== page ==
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Title: Temperature functions as a repressor of ascocarp formation in strawberry powdery mildew Podoshpaera aphanis

item BELACHEW, ASALF - Norwegian University Of Life Sciences
item STENSVAND, ARNE - Norwegian Institute For Food Research
item GADOURY, DAVID - Cornell University
item SEEM, ROBERT - Cornell University
item Cadle-Davidson, Lance
item PERES, NATALIA - University Of Florida
item TRONSMO, A - Norwegian University Of Life Sciences

Submitted to: American Phytopathological Society Abstracts
Publication Type: Abstract Only
Publication Acceptance Date: 3/15/2012
Publication Date: 5/1/2012
Citation: Belachew, A., Stensvand, A., Gadoury, D., Seem, R., Cadle Davidson, L.E., Peres, N., Tronsmo, A.M. 2012. Temperature functions as a repressor of ascocarp formation in strawberry powdery mildew Podoshpaera aphanis. American Phytopathological Society Abstracts. Phytopathology 102:S.

Interpretive Summary:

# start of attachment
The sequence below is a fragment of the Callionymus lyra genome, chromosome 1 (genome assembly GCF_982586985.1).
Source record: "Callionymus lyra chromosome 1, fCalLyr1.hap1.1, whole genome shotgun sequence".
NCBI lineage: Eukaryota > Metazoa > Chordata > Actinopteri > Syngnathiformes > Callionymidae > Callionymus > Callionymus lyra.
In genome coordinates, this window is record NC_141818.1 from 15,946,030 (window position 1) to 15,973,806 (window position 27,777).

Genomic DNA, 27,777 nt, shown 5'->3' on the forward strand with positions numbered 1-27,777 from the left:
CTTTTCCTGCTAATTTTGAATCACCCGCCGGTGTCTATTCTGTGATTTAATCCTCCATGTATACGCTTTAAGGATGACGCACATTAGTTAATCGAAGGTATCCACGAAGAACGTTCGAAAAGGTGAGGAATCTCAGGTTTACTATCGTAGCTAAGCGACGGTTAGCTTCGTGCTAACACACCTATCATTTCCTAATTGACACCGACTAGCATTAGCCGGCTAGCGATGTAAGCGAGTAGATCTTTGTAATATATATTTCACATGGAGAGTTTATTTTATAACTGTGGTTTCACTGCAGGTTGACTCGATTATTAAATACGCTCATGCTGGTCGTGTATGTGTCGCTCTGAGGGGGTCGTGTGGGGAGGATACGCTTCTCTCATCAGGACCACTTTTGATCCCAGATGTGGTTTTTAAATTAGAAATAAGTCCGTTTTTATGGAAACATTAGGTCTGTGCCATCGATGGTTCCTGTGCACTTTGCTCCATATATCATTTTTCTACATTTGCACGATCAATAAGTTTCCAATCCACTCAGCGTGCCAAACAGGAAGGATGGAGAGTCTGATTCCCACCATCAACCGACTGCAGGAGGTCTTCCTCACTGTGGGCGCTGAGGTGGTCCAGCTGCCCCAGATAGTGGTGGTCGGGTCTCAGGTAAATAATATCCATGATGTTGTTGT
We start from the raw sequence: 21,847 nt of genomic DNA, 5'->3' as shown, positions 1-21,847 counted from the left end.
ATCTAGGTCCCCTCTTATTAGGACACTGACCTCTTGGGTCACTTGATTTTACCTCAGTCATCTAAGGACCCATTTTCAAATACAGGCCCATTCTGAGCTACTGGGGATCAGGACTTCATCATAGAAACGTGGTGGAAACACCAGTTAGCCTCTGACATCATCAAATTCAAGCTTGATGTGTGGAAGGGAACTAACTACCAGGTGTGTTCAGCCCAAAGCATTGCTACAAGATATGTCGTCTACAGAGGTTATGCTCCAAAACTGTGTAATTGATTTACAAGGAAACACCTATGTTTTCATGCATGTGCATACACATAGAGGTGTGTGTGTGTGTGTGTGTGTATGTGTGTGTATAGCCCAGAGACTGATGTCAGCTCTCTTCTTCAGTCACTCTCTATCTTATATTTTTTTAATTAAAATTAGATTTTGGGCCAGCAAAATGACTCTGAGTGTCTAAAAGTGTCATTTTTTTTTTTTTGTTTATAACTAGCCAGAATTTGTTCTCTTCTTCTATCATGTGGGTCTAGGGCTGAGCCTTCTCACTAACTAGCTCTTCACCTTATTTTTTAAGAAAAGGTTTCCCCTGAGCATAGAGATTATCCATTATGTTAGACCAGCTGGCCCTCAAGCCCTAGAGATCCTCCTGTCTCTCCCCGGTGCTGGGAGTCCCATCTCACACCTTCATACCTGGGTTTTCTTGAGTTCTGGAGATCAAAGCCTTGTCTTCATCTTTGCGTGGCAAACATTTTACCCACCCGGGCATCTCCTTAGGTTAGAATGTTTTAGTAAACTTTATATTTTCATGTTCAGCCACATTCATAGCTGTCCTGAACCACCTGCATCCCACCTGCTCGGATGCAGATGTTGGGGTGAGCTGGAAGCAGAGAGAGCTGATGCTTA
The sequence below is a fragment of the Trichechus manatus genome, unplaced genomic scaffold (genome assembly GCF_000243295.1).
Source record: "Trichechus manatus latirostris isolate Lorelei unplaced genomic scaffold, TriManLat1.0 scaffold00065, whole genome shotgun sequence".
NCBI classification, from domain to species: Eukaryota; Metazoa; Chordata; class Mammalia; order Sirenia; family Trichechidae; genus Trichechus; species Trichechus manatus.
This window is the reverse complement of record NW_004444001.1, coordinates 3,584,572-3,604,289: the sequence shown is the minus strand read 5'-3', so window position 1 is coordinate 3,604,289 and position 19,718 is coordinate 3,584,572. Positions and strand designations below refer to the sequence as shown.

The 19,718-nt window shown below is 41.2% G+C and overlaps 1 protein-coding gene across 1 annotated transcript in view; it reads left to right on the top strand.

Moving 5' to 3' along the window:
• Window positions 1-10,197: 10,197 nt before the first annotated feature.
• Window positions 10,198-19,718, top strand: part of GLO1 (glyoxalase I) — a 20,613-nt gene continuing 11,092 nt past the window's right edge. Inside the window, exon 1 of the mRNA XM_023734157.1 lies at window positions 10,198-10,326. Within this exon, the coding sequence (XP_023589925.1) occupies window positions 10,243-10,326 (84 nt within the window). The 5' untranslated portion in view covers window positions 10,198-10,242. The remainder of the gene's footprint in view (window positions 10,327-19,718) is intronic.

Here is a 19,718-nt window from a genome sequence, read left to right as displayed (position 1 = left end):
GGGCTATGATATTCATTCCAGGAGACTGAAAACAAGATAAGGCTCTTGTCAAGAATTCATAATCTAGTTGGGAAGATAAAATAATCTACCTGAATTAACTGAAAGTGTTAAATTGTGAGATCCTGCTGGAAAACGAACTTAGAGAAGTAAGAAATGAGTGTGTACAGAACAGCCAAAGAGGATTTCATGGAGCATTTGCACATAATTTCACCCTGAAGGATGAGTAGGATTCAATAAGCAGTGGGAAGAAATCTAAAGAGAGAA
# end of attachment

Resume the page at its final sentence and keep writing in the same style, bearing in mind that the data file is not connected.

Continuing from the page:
Technical Abstract: The asexual stage of Podosphaera aphanis occurs wherever strawberries are grown, but cleistothecia are reportedly rare in subtropical climates where the disease is nonetheless severe. We confirmed that the pathogen is heterothallic, and that both mating types are present in Florida, USA. Pairing compatible isolates under controlled temperatures indicated that ascocarp formation was suppressed above 15C. Abundant mycelial growth occurred at both 15C and 25C, thus lack of ascocarp production was not caused by lack of contact between mating types within the mildew colony. Furthermore, subsequent investigations of diurnal temperature fluctuation indicated that nightly exposure to cold (less than 13C) for 1 to 4 hours was sufficient to stimulate ascocarp formation in the presence of higher (25C) daytime temperatures. Additional episodes of overnight cold resulted in more prolific ascocarp production despite higher daytime temperatures. Our results suggest that cleistothecia of P.aphanis may be suppressed in subtropical areas by high temperature during the warmest periods of the year, but may appear if strawberry plants in annual production systems are exposed to cooler temperatures late in the production cycle. The foregoing also suggests that ascocarp formation might be minimized or prevented in high tunnel production systems by avoiding temperatures below 13C. Geographical distribution of mating types as confirmed by specific markers will also be reported.